The storms struck Arkansas, Tennessee, Kentucky, Mississippi and Alabama. By Wednesday morning two more areas, Georgia and New Orleans, were also under tornado warnings.
Tennessee was hit the hardest; at least 24 people died in the state when tornadoes touched down, according to emergency officials. Nearly 150 people were injured as well.
The Columbia Gulf Natural Gas pumping station, about 40 miles northeast of Nashville, was the site of a massive fire Tuesday night, according to the Tennessean newspaper Web site. Officials there weren't sure about the cause of the fire, which started after 10 p.m.
"We do not know at this time what caused it, and we are attempting to get close enough to get some information," said Tennessee Emergency Management spokesman Donnie Smith. "These flames are shooting 400, 500 feet in the air."
At Union University, near Jackson, a student dormitory suffered extensive damage. Some students were trapped for some time before they could be rescued and 51 students were sent to the hospital with injuries, several serious.
"It looks like a war zone," University President David Dockery told CNN. "Cars and trucks thrown from one side of the campus to the other."
Arkansas was also hit hard, with the storms killing 13, including parents who died alongside their 11-year-old child in Atkins, about 60 miles Northwest of Little Rock.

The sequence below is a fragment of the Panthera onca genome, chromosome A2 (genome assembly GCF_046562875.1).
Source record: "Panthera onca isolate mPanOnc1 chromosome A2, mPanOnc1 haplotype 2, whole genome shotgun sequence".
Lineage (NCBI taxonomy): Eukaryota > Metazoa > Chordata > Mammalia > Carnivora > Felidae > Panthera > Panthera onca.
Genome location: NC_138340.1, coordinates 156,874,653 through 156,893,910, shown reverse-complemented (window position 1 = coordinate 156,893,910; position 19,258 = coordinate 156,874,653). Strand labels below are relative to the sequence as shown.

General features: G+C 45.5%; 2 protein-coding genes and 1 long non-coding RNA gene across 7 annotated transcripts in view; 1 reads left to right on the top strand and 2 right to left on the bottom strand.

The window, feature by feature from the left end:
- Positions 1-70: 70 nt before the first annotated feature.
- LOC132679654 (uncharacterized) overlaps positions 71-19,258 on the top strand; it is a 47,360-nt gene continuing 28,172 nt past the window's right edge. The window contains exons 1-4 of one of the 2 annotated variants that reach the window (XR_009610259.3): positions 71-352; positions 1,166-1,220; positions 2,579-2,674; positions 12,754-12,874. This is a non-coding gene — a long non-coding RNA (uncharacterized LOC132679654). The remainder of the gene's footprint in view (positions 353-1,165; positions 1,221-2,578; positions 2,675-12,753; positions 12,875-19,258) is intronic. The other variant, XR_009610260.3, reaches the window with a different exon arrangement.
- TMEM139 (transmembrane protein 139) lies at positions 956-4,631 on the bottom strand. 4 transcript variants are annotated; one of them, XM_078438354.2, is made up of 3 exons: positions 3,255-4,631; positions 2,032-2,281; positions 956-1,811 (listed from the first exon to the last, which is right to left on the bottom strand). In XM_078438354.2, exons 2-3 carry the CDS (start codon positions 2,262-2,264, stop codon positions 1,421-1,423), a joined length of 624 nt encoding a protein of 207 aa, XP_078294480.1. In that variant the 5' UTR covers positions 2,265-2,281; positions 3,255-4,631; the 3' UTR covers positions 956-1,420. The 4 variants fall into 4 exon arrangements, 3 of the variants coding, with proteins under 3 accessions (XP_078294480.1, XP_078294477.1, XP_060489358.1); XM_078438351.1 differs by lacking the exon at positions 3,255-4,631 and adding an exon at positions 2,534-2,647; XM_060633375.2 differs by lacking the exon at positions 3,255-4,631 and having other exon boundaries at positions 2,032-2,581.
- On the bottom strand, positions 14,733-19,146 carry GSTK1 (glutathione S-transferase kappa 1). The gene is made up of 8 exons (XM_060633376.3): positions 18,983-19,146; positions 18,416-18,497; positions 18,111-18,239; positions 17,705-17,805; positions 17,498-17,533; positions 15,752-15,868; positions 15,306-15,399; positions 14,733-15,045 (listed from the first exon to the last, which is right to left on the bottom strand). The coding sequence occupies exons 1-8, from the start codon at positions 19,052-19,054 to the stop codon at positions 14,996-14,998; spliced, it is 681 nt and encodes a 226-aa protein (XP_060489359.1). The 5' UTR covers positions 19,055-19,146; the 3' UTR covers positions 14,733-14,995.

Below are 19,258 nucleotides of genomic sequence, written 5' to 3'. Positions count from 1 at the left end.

The family's home "took a direct hit" from the storm, Pope County Coroner Leonard Krout told the Associated Press.
''Neighbors and friends who were there said, 'There used to be a home there,''' Krout said.
By Wednesday morning emergency officials were going door to door to search for additional victims.
"It's a pretty rough night in the scope of it. I don't know if I can remember when we've had as many (tornado) warnings and touchdowns," Arkansas Gov. Mike Beebe told the Associated Press.
Seven people are confirmed dead in Kentucky, state emergency spokesman Buddy Rogers told Fox News Wednesday.
"We were preparing for the worst and we did get hit pretty hard - but it always could have been worse," he said.
Along the Christian-Tigg County line sheriff's deputies, rescue workers and volunteers were working to clear roads and rescue people, according to the Kentucky New Era newspaper in Hopkinsville.
"There are electric lines and transformers in the road everywhere," Deputy Sheriff Billy Gloyd told the newspaper as he stood on U.S. 68. "It tore up some mobiles homes and a couple of houses."
At least three people have been reported killed in Alabama, according to the Lawrence County emergency management director Brenda Morgan, the Huntsville Times reported.
The storms hit several states that were participating in the "Super Tuesday" presidential nominating events, including Tennessee, Alabama and Arkansas. As word of the devastation reached the campaigns, several candidates expressed condolences for the victims of the storms.